Rebecca Garden, Ph.D., is Associate Professor of Bioethics and Humanities and holds a joint appointment in Public Health and Preventative Medicine at Upstate Medical University. She earned her doctorate in English and comparative literature from Columbia University. Before coming to Upstate in 2004, she was Associate Director of the Program in Narrative Medicine at Columbia University's College of Physicians and Surgeons.
Dr. Garden's research draws on fiction, autobiography, film, and video, as well as critical approaches to disability, gender, sexuality, and ethnicity, to examine socio-cultural and ethical issues related to illness, disability, deafness, and health care. Her current research explores literary and critical paradigms that move understandings of dementia and decision-making in healthcare beyond reason. She has published in journals such as New Literary History, Disability Studies Quarterly, the Journal of Medical Humanities, the Journal of Clinical Ethics, Academic Medicine, and the Journal of General Internal Medicine.
Dr. Garden is Executive Director of and teaches in the Consortium for Culture and Medicine, an inter-institutional and inter-disciplinary organization that brings together faculty and graduate and undergraduate students from medicine, nursing, the humanities, and the social and basic sciences. She is course director for the Health Care Ethics course for nursing and health professions students. She teaches bioethics and disability ethics to medical students and teaches community engagement and cultural humility in a required master's in public health course.
Dr. Garden helped to found and is currently president of the Modern Language Association's Medical Humanities and Health Studies Forum and serves on the editorial boards of the Journal of Medical Humanities, the Journal of Clinical Ethics, and Literature and Medicine. From 2005 to 2011, she led the Literature, Arts, and Medicine Affinity Group for the American Society for Bioethics and Humanities.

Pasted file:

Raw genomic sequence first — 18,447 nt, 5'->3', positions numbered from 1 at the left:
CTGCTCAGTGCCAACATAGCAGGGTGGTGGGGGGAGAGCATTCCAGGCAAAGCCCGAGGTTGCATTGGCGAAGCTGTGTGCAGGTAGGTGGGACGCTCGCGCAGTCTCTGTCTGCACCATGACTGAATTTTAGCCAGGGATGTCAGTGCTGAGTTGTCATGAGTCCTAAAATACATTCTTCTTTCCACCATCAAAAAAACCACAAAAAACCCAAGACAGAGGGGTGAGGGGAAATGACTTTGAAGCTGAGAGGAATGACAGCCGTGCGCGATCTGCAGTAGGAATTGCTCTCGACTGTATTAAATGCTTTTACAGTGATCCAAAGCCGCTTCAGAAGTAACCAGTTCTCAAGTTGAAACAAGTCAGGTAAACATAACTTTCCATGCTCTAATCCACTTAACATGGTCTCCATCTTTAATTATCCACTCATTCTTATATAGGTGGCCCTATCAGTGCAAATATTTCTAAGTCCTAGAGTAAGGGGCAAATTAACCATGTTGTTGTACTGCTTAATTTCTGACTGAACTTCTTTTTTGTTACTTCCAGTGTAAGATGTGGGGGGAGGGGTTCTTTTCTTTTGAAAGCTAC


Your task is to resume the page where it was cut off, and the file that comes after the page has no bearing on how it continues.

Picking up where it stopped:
Dr. Garden may be reached at 315.464.8451 or at firstname.lastname@example.org.
Dr. Garden's current CV.
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Caruso Brown, AE and R Garden. From Silence into Language: Questioning the Power of Physician Illness Narratives. American Medical Association: Journal of Ethics May 2017, 19(5): 501-507 (special issue on mental health and oncology).
Jones T, Blackie M, Garden R, Wear D. The Almost Right Word: The Move From Medical to Health Humanities. December 2016:1. doi: 10.1097/ACM.0000000000001518.
Garden R. Who Speaks for Whom?: Health Humanities and the Ethics of Representation. Medical Humanities. 2015, 41: 77-80. Editor’s Choice selection for online issue.
Garden R. Ethics. In Keywords in Disability Studies. Ed. R. Adams, B. Reiss, D. Serlin. New York: New York University Press; 2015: 70-74.
Garden R. Social Studies: The Humanities, Narrative, and the Social Context of the Patient-Professional Relationship. In Jones T, Wear D and Friedman L. The Health and Humanities Reader. New Brunswick: Rutgers University Press, 2014.
Garden R. “Confined to Her Bed”: Illness, Disability, and Femininity in Susanna Rowson’s Charlotte Temple. Literature and Medicine, Spring 2013; 31(1): 40-62.
Garden R. Distance Learning: Empathy and Culture in Junot Diaz’s “Wildwood.” Journal of Medical Humanities, September 2013; 34(4): 439-50.
Wear D, Zarconi J, R Garden, T Jones. Reflection in/and Writing: Pedagogy and Practice in Medical Education. Academic Medicine. May 2012; 87(5): 603-609.
DeVault M, R Garden, MA Schwartz. Mediated Communication in Context: Narrative Approaches to Understanding Encounters between Health Care Providers and Deaf People. Disability Studies Quarterly, Fall 2011; 31(4): http://dsq-sds.org/article/view/1715/1763
Garden R. Language, Identity, and Belonging: Deaf Cultural and Narrative Perspectives. Journal of Clinical Ethics, Summer 2010; 21(2):159-62.
Garden R. Disability and Narrative: New Directions for the Medical Humanities. Medical Humanities. December 2010;36(2):70-74. Editor’s Choice selection for online issue.
Garden R. Sympathy, Disability, and the Nurse: Female Power in Edith Wharton’s The Fruit of the Tree. Journal of Medical Humanities. September 2010;31(3):223-42.
Garden R. Telling Stories about Illness and Disability: The Limits and Lessons of Narrative. Perspectives in Biology and Medicine. Winter 2010;53(1):121-135.
Garden R. Expanding Clinical Empathy: An Activist Perspective. Journal of General Internal Medicine. January 2009;24(1):122-5.
Garden R and Yoo Murphree, H. J. Class and Ethnicity in the Global Market for Organs: The Case of Korean Cinema. Journal of Medical Humanities. December 2007;28(4):213-29.
Garden R. The Problem of Empathy: Medicine and the Humanities. New Literary History. Summer 2007;38(3):551-568.